Rio de Janeiro
26 February 2020
It is said that many centuries ago, a group of French Protestants, the Huguenots, escaped persecution in France and made their way to Brazil to start a new settlement on the Atlantic coast. They named it ‘France Antarctique’ and it was located on the little-known Guanabara Bay. Twelve years’ later – in 1567 – the Portuguese reclaimed the settlement, and it was renamed… Rio de Janeiro. Thus one of the most beautiful cities in the world started French, became Portuguese and ended up Brazilian.
Rio is rather like Sydney – it is beautiful to look at. And that’s about the beginning and the end of it. Having said that, it is really very beautiful, and the sites, no matter how familiar they are to us (or precisely because they are so familiar) are dazzling: the rock monolith of Mount Sugar Loaf, the cable cars, Christ the Redeemer, the curving beaches of Copacabana, Ipanema, Botafogo and Flamengo. And stepping away from the city are the islands on the Atlantic Ocean and Guanabara Bay.
Jungles above Rio
The city has spread itself around jungle-covered mountain peaks that fill the sky-line and keep the visitor constantly looking upwards. Many of these mountain forests are now part of Tijuca National Park. In the 19th Century, these mountains were entirely covered in coffee plantations. It was little understood that the forests were natural catchment areas, and when the city’s water quantity and quality fast deteriorated, the Emperor Dom Pedro II ordered the plantations to be destroyed and the forests to be replanted. Therefore, the jungles of Rio we have today are second-generation, and an early example of resource management and environmental conservation.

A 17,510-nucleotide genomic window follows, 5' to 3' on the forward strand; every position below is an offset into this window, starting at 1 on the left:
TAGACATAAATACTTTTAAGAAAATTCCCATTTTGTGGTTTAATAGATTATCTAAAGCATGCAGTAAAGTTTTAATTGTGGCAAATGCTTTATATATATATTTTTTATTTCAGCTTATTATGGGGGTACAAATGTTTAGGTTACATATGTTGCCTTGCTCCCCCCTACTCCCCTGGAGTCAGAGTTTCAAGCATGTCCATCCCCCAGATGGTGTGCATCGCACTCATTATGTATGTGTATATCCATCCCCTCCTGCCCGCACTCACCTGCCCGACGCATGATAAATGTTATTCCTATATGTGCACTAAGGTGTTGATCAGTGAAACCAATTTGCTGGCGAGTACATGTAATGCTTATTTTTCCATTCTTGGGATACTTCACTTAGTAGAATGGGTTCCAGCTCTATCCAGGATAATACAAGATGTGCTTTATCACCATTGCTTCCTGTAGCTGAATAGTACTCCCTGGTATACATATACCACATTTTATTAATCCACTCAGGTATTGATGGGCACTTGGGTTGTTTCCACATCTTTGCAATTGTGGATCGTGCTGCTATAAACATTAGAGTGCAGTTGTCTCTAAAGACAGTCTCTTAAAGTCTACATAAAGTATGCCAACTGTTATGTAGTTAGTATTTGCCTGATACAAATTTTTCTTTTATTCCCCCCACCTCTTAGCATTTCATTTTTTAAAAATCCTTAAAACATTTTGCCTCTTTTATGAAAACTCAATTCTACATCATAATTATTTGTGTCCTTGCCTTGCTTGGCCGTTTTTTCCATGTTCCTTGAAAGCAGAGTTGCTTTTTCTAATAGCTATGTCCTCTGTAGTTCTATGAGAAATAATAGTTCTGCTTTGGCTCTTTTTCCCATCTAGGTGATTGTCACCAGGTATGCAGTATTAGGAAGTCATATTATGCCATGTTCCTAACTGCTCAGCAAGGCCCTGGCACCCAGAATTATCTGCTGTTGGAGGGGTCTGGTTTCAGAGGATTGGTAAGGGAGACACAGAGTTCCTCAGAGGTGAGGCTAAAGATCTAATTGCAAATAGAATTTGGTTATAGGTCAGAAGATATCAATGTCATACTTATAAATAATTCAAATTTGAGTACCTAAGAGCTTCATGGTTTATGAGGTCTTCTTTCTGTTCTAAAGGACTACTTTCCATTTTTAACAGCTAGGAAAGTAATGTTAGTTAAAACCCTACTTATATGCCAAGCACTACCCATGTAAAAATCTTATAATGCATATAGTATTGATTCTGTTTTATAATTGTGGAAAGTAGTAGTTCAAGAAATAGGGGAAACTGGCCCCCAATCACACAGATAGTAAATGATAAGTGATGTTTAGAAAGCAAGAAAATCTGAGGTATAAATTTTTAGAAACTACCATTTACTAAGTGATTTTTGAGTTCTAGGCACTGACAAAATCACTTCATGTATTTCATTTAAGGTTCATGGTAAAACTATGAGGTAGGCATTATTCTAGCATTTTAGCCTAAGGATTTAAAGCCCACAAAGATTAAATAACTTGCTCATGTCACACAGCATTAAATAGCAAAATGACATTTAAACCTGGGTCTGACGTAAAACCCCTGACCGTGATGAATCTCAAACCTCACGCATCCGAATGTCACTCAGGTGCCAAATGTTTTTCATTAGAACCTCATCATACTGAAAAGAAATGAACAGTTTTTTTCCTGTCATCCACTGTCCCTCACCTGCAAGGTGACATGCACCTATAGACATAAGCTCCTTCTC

Rio is Carnaval
Rio during Carnaval is a daunting prospect. “Carnaval” is equivalent to saying “Vale of Meat” and Brazilians are celebrating all the good things in life – to great excess – for one week prior to Lent. But concerns about big crowds and street crime were, thankfully, unwarranted, and we had the party of a lifetime. The Brazilians have a magnificent joie-de-vivre and all the Bloco street parties, the spontaneous partying, the samba, the costumes, the caipirinhas and of course the Sambadrome parade, all came together to create enormous spectacle and fun.
A samba competition and the greatest party on the planet
The Sambadrome parade was the highlight of Rio Carnaval. It is a competition of a dozen samba schools with 30,000 participants, and the rules are very precise and competitiveness is fierce. Each school chooses a theme (usually topical), composes a theme song and builds floats and costumes for a parade that lasts one hour. The energy of the parade and the crowds in the Sambadrome was thrilling, and the luxuriousness of the floats was brilliant. Many of the parade participants are also from the favelas, and their costumes are funded by everyone else, who pay double for their own costumes. Carnaval is the one time of the year where everyone is equal.
Rio Carnaval 2020
Videos are not my best but I had to upload this one to share the buzz of one of the best party on earth. Pump up the volume, get up and dance SAMBA!